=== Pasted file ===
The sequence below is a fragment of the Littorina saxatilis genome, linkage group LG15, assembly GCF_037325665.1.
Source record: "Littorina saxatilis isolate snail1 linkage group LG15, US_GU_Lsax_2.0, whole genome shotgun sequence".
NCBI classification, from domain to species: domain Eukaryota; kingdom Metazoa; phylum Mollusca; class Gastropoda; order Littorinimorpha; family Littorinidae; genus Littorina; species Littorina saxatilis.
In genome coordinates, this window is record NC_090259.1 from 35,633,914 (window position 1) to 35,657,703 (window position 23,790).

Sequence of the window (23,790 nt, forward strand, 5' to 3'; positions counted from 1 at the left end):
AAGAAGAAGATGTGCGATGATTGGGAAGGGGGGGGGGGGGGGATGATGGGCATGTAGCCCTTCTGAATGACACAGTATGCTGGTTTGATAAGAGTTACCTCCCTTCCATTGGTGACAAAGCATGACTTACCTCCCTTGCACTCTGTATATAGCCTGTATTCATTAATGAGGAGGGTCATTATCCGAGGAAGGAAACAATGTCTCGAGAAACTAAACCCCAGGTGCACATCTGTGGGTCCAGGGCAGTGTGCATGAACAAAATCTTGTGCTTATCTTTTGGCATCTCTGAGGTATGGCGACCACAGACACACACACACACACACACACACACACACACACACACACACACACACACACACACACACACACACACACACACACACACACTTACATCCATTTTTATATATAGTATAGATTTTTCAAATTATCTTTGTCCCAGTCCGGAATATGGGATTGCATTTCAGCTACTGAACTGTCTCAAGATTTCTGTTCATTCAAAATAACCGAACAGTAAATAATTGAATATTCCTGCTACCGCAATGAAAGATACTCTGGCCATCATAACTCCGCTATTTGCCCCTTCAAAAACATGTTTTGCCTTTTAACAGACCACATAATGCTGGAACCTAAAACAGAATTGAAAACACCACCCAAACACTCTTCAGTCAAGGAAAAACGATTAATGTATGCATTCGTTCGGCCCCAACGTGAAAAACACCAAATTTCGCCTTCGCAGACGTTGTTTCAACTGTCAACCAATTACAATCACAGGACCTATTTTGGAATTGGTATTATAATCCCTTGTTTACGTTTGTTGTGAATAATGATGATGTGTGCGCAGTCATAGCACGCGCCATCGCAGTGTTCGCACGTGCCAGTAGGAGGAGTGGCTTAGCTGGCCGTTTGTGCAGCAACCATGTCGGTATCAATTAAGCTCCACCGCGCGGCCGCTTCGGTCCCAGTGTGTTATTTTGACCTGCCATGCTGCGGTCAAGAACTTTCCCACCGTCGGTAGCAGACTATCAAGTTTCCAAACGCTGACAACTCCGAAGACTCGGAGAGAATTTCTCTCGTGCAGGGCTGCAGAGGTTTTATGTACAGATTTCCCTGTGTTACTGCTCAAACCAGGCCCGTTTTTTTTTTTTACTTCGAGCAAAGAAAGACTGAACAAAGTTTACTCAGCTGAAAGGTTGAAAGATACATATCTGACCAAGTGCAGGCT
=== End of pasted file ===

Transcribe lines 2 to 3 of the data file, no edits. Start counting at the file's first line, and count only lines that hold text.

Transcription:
Source record: "Littorina saxatilis isolate snail1 linkage group LG15, US_GU_Lsax_2.0, whole genome shotgun sequence".
NCBI classification, from domain to species: domain Eukaryota; kingdom Metazoa; phylum Mollusca; class Gastropoda; order Littorinimorpha; family Littorinidae; genus Littorina; species Littorina saxatilis.